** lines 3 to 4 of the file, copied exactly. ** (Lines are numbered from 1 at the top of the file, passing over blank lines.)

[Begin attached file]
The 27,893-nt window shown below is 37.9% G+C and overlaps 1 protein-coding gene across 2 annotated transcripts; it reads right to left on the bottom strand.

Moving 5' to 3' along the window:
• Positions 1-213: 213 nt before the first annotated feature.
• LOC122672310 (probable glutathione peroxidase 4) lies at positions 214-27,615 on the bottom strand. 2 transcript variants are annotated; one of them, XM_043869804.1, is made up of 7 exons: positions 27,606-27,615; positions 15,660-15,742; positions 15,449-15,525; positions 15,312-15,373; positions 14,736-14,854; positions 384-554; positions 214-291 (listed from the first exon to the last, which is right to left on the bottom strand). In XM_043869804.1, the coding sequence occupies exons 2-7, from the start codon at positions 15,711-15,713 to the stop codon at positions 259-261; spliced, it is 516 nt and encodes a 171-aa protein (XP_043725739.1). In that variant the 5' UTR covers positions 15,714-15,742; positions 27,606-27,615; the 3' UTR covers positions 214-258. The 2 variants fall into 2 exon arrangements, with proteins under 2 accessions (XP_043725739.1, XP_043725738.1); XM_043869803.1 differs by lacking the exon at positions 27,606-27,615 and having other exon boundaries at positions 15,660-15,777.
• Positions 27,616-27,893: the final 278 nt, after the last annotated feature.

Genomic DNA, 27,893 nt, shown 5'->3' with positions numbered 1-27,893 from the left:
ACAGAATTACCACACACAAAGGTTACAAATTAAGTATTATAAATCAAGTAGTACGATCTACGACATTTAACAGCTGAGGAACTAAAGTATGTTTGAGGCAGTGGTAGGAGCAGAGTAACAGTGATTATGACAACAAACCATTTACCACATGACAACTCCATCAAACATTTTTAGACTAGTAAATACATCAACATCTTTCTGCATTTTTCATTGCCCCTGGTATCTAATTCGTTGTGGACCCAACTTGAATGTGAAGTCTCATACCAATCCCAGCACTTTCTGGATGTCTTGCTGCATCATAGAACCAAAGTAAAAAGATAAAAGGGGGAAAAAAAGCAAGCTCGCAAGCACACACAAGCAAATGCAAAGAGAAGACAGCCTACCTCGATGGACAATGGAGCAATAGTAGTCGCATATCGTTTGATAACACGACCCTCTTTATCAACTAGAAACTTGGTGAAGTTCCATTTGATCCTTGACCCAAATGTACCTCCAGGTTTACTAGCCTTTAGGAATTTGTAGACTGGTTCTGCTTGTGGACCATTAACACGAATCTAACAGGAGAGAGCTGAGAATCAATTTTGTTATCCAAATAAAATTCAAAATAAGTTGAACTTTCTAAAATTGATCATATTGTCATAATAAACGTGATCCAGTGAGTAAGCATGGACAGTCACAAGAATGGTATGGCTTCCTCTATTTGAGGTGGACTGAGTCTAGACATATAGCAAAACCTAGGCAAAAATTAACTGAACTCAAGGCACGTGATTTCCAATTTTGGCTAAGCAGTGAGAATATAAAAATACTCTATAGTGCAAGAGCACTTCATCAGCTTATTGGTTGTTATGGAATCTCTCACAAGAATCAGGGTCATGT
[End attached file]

• Positions 1-213: 213 nt before the first annotated feature.
• LOC122672310 (probable glutathione peroxidase 4) lies at positions 214-27,615 on the bottom strand. 2 transcript variants are annotated; one of them, XM_043869804.1, is made up of 7 exons: positions 27,606-27,615; positions 15,660-15,742; positions 15,449-15,525; positions 15,312-15,373; positions 14,736-14,854; positions 384-554; positions 214-291 (listed from the first exon to the last, which is right to left on the bottom strand). In XM_043869804.1, the coding sequence occupies exons 2-7, from the start codon at positions 15,711-15,713 to the stop codon at positions 259-261; spliced, it is 516 nt and encodes a 171-aa protein (XP_043725739.1). In that variant the 5' UTR covers positions 15,714-15,742; positions 27,606-27,615; the 3' UTR covers positions 214-258. The 2 variants fall into 2 exon arrangements, with proteins under 2 accessions (XP_043725739.1, XP_043725738.1); XM_043869803.1 differs by lacking the exon at positions 27,606-27,615 and having other exon boundaries at positions 15,660-15,777.